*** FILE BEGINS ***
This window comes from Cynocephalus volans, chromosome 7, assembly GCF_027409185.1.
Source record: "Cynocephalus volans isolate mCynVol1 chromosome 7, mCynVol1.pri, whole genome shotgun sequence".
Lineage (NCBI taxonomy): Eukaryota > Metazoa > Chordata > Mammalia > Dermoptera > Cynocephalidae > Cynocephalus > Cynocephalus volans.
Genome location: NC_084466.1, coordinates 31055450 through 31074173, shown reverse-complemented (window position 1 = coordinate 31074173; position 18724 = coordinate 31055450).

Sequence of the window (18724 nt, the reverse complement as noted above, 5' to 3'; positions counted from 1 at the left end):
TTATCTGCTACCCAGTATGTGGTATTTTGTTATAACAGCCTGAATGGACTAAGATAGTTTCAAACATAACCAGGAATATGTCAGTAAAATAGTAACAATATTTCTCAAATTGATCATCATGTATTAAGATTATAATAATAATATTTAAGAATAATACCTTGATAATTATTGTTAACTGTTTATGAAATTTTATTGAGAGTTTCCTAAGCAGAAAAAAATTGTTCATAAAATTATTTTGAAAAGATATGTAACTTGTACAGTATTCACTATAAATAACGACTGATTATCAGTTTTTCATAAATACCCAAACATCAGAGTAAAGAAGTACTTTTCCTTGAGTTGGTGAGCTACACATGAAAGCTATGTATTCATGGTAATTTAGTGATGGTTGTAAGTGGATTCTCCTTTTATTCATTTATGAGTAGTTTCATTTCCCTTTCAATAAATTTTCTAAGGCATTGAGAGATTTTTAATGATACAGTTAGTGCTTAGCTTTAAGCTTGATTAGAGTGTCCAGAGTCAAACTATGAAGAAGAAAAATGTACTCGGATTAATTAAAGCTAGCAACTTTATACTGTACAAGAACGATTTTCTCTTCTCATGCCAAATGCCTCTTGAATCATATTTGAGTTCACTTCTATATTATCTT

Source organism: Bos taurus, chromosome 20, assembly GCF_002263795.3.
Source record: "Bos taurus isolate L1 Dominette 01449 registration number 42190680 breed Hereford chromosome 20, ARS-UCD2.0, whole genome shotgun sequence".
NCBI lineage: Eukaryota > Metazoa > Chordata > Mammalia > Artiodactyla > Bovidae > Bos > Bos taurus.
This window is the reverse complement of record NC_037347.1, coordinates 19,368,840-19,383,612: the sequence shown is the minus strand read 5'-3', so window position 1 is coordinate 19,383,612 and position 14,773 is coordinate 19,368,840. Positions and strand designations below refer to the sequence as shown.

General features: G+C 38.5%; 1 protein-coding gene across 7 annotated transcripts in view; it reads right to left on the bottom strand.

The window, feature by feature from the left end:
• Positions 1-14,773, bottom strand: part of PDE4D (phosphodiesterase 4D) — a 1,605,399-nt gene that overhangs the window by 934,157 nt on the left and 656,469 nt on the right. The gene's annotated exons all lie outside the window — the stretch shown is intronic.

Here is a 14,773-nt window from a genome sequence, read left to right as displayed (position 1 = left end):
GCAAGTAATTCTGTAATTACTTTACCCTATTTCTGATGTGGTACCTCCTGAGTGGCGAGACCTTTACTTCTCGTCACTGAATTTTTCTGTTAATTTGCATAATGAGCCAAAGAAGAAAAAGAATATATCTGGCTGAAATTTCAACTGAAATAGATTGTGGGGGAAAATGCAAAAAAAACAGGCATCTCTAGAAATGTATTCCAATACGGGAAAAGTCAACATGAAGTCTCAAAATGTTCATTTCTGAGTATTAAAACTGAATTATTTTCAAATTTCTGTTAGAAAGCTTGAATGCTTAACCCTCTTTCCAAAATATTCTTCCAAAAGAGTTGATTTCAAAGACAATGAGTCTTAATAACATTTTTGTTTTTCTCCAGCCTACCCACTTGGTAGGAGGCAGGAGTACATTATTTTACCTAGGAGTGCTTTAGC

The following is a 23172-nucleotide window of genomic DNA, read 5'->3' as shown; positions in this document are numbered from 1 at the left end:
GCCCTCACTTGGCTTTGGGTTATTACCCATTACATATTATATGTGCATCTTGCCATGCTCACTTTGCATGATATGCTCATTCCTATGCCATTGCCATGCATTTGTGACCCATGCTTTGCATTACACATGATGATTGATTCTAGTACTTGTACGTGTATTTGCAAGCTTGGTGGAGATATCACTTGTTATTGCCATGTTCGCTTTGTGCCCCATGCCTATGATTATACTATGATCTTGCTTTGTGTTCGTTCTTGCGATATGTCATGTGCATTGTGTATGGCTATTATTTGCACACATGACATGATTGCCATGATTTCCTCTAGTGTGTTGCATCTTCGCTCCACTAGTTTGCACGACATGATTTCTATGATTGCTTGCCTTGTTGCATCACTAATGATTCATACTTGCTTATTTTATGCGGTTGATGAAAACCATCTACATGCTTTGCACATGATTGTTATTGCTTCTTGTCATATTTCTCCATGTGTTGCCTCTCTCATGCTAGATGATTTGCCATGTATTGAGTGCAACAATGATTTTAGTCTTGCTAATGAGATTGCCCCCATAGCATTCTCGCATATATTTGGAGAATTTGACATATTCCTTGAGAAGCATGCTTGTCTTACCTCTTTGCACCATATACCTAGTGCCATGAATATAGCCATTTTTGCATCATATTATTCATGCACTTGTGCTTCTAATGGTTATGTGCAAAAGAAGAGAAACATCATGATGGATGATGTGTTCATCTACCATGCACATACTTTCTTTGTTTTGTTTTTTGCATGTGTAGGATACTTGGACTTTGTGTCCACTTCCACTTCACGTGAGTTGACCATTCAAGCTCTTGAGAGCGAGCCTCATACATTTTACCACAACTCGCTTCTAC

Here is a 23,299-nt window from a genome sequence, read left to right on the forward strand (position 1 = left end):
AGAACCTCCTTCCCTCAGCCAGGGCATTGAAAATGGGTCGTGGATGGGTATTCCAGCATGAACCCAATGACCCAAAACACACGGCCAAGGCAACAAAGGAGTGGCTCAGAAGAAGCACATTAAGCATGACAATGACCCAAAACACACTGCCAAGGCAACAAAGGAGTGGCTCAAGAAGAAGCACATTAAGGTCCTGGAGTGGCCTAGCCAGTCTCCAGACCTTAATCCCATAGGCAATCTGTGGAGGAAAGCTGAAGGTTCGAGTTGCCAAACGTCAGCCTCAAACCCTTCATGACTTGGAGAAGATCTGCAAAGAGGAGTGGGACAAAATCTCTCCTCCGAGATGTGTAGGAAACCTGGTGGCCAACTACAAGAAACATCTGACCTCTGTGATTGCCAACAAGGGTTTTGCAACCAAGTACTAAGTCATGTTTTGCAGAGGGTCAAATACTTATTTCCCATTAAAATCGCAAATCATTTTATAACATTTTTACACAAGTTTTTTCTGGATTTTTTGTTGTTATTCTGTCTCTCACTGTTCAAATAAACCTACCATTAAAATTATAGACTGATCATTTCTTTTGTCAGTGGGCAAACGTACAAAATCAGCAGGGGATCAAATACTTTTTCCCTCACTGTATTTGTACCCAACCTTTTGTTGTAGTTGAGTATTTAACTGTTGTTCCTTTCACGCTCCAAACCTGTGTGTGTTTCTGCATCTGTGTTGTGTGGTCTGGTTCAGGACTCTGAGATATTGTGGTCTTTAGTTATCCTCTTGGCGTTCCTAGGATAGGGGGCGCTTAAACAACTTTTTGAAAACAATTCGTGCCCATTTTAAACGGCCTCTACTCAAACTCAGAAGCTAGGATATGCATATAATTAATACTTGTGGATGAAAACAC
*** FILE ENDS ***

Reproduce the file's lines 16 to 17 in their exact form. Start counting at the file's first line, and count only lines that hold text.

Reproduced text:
The following is a 23172-nucleotide window of genomic DNA, read 5'->3' as shown; positions in this document are numbered from 1 at the left end:
GCCCTCACTTGGCTTTGGGTTATTACCCATTACATATTATATGTGCATCTTGCCATGCTCACTTTGCATGATATGCTCATTCCTATGCCATTGCCATGCATTTGTGACCCATGCTTTGCATTACACATGATGATTGATTCTAGTACTTGTACGTGTATTTGCAAGCTTGGTGGAGATATCACTTGTTATTGCCATGTTCGCTTTGTGCCCCATGCCTATGATTATACTATGATCTTGCTTTGTGTTCGTTCTTGCGATATGTCATGTGCATTGTGTATGGCTATTATTTGCACACATGACATGATTGCCATGATTTCCTCTAGTGTGTTGCATCTTCGCTCCACTAGTTTGCACGACATGATTTCTATGATTGCTTGCCTTGTTGCATCACTAATGATTCATACTTGCTTATTTTATGCGGTTGATGAAAACCATCTACATGCTTTGCACATGATTGTTATTGCTTCTTGTCATATTTCTCCATGTGTTGCCTCTCTCATGCTAGATGATTTGCCATGTATTGAGTGCAACAATGATTTTAGTCTTGCTAATGAGATTGCCCCCATAGCATTCTCGCATATATTTGGAGAATTTGACATATTCCTTGAGAAGCATGCTTGTCTTACCTCTTTGCACCATATACCTAGTGCCATGAATATAGCCATTTTTGCATCATATTATTCATGCACTTGTGCTTCTAATGGTTATGTGCAAAAGAAGAGAAACATCATGATGGATGATGTGTTCATCTACCATGCACATACTTTCTTTGTTTTGTTTTTTGCATGTGTAGGATACTTGGACTTTGTGTCCACTTCCACTTCACGTGAGTTGACCATTCAAGCTCTTGAGAGCGAGCCTCATACATTTTACCACAACTCGCTTCTAC